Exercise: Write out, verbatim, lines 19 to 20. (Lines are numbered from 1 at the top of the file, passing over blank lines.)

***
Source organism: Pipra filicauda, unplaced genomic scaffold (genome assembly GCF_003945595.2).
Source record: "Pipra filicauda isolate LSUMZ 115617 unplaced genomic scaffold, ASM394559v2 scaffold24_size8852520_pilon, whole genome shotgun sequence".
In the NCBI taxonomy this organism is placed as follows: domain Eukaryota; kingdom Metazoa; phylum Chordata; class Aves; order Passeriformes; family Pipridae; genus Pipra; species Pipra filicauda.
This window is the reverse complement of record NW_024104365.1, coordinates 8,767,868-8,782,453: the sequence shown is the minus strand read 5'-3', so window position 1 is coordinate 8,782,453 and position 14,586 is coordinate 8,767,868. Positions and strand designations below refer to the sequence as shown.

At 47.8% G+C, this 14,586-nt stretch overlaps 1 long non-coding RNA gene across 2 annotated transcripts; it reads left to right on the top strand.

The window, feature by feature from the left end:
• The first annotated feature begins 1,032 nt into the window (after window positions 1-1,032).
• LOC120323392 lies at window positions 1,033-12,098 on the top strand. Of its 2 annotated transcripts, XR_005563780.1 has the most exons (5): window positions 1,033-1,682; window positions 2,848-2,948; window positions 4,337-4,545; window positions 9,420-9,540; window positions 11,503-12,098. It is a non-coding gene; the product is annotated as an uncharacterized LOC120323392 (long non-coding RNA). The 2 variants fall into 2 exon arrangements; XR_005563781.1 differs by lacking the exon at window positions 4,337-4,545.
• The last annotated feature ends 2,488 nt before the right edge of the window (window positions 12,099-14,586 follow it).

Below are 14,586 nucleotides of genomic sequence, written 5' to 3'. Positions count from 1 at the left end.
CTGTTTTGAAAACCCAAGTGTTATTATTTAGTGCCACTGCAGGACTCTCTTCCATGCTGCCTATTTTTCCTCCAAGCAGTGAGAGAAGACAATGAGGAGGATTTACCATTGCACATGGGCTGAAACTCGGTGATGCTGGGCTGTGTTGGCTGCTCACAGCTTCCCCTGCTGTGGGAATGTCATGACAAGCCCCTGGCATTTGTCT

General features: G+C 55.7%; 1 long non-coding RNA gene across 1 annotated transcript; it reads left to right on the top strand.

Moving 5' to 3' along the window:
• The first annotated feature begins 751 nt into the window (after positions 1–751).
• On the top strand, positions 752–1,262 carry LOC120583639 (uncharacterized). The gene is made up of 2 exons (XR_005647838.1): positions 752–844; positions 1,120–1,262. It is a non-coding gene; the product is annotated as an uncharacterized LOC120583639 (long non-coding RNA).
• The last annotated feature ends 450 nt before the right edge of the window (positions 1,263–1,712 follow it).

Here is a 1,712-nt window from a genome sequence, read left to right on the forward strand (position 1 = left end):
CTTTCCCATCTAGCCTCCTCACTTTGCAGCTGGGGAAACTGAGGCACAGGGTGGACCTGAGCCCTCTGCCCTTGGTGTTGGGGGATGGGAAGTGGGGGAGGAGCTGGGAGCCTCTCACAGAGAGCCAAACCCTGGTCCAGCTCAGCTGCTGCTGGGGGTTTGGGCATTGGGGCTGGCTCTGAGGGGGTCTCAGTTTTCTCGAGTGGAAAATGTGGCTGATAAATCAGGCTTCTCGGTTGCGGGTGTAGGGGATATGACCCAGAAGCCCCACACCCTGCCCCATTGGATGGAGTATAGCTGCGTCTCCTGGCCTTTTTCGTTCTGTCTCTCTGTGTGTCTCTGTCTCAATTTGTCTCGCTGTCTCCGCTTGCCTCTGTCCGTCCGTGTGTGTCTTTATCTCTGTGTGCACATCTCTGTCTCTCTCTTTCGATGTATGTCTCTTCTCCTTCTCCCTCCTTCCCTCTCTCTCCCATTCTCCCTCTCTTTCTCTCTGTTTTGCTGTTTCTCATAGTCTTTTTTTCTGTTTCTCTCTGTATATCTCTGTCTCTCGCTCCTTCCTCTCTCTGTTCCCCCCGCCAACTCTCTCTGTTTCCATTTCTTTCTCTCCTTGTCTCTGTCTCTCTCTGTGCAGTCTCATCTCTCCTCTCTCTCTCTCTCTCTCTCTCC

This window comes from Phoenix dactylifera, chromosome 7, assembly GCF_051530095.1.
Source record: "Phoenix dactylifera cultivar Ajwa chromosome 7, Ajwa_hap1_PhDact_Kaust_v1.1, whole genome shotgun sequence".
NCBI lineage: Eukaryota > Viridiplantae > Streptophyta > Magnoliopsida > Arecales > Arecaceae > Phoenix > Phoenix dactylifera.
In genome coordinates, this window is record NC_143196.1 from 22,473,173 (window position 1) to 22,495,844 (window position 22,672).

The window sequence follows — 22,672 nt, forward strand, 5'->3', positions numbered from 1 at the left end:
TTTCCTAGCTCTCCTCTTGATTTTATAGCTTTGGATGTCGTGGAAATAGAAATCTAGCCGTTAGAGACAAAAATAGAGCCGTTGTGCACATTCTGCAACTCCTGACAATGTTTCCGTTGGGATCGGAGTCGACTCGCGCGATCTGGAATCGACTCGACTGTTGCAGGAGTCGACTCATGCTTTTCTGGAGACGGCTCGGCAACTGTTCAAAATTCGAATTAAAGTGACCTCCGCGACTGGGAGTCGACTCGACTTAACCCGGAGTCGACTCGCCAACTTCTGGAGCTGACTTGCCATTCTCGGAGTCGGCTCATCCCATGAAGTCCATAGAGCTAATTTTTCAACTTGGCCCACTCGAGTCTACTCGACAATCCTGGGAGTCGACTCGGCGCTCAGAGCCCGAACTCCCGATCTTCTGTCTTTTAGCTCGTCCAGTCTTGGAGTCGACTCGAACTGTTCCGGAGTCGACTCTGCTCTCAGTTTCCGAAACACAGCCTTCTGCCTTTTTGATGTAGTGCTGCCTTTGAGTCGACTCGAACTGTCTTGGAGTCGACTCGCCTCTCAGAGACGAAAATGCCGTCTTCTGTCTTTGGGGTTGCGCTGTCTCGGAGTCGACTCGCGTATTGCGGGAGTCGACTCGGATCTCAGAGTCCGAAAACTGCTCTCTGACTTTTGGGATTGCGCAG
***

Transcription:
This window comes from Phoenix dactylifera, chromosome 7, assembly GCF_051530095.1.
Source record: "Phoenix dactylifera cultivar Ajwa chromosome 7, Ajwa_hap1_PhDact_Kaust_v1.1, whole genome shotgun sequence".